History Of Baseball

Baseball is America’s national pastime, but how much do Americans really know about the history of baseball?

ArticlesandContent.com · Oct 7, 2021 (written 2005)

The game has been played in the United States for nearly two centuries, from its humble beginnings in the Northeast to the multi-million dollar professional sports franchise we know today. The history of baseball began when the English game of “rounders” was first played in America, where it was referred to as “townball,” “baseball,” or simply “base.” The first milestone in the history of baseball came about in the mid-nineteenth century.


The Invention of Baseball

Alexander Cartwright invented the game we know today as baseball in 1845. Cartwright’s New York Knickerbocker Base Ball Club was the first organized ball team in the history of baseball. Though the Knickerbockers were strictly an amateur team from formation to disbandment, Cartwright developed the “Knickerbocker Rules” of baseball, which were later adopted as standard by the growing sports league. One of the most significant changes from rounders to Cartwright’s baseball was the ban on “plugging” a runner—which meant hitting him with the ball to get an out. Cartwright intended baseball to be a gentleman’s game.


The First Recorded Game

The first recorded game in the history of baseball took place in 1846 between the Knickerbockers and the nine-man New York Baseball Club. Despite having invented the game, the Knickerbockers lost 23 to 1. Still, the Knickerbocker Rules were accepted and implemented. At first there were two sets of baseball rules, commonly called the New York rules (Knickerbocker) and the Massachusetts rules. However, the Massachusetts variations were eventually discarded.

1857 marked another turning point in the history of baseball when the first organized baseball league was formed. Along with fifteen other teams, the Knickerbockers formed the National Association of Base Ball Players (NABBP) and established the first championship games. League membership grew to nearly 100 clubs by 1865, and in two short years there were more than 400 clubs enrolled in the NABBP. The most prominent member club of the NABBP was the Cincinnati Red Stockings, who also held the distinction of being the first professional team, as they were the first with openly salaried players. At its inception, the NABBP was an amateur league.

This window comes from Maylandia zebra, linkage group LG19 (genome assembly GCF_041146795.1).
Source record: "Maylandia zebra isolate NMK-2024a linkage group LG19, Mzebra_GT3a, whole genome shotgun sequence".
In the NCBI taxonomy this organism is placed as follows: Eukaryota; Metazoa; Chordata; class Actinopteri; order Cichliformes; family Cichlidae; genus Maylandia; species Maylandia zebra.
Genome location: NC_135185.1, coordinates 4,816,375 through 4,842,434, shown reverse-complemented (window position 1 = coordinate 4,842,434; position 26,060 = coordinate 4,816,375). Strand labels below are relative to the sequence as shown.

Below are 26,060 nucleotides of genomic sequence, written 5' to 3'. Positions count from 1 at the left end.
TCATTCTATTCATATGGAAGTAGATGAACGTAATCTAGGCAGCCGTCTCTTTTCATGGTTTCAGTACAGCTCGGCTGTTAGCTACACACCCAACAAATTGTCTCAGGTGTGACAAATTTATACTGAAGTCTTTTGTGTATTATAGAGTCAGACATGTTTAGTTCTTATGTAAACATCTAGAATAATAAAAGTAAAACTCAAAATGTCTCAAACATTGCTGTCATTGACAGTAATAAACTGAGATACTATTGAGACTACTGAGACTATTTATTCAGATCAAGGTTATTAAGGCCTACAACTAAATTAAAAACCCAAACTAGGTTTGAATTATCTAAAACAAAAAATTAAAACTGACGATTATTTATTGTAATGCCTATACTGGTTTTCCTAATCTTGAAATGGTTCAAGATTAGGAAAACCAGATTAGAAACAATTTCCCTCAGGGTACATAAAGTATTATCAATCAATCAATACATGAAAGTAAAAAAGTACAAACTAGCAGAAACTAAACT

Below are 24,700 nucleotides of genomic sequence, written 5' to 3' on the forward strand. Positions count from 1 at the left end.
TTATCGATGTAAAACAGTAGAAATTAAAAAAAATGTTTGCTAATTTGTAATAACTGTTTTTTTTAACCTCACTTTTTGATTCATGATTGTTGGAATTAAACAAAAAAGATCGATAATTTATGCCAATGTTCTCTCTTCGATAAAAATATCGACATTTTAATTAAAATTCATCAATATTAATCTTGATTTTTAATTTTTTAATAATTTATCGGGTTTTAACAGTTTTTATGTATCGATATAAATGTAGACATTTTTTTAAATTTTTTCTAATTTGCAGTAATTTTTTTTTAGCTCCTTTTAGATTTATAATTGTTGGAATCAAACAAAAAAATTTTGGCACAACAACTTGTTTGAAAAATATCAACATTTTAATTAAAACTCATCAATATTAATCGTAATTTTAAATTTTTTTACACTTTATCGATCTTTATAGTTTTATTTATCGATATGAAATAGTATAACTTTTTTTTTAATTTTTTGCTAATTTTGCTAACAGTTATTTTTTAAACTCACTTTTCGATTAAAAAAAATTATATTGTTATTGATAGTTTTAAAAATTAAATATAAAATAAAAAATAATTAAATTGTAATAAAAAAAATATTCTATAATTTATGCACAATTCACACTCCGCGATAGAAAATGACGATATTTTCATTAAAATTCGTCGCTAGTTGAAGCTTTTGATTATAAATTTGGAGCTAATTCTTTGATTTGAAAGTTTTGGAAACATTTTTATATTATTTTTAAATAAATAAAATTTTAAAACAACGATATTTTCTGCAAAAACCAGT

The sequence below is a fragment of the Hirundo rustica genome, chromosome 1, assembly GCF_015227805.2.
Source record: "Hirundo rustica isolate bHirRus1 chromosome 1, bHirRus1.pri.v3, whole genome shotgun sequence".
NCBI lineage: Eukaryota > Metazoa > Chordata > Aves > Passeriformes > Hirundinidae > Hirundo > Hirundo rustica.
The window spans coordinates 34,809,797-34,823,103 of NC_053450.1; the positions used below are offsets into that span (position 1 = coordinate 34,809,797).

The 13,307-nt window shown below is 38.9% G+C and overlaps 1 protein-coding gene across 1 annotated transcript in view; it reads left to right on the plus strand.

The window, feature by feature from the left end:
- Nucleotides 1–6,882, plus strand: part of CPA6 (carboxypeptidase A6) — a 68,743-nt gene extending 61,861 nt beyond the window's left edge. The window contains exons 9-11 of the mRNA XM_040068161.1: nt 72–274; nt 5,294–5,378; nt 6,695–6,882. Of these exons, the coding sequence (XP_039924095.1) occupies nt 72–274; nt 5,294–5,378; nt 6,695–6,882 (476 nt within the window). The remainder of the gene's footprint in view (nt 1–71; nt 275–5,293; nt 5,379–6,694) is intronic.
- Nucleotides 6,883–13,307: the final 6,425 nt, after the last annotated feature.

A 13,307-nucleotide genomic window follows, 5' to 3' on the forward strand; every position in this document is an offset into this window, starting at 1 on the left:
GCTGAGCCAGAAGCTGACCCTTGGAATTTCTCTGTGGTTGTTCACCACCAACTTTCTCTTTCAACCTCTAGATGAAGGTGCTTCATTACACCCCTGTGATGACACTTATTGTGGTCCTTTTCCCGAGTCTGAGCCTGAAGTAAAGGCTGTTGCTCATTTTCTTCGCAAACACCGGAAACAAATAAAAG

Popularity among the American public marked the history of baseball almost since the beginning. By 1860, baseball was already being hailed as the national pastime, a tag that remains with the sport today. 1870 brought another hallmark in the history of baseball when a division developed between professional and amateur players, resulting in the formation of the National Association of Professional Base Ball Players. The name was soon changed to the National League of Professional Base Ball Players as the amateur clubs drifted from the baseball scene, and this became the National League that operates today.


The “Dead Ball Era”

Beginning in 1900, the history of baseball entered a dark period known as the “dead ball era”. This period, which lasted until 1919, was characterized by low-scoring, pitcher-dominated games that offered little in the way of entertainment for stadium crowds. Adding to the troubles was the actual monetary cost of the baseball itself: three dollars, a hefty sum at the time that club owners were reluctant to pay. For this reason, a single baseball was typically used for an entire game, and by the end of the ninth the ball would end up misshapen and black with mud, grass and tobacco juice. “Dead ball” also referred to the condition of the baseball itself.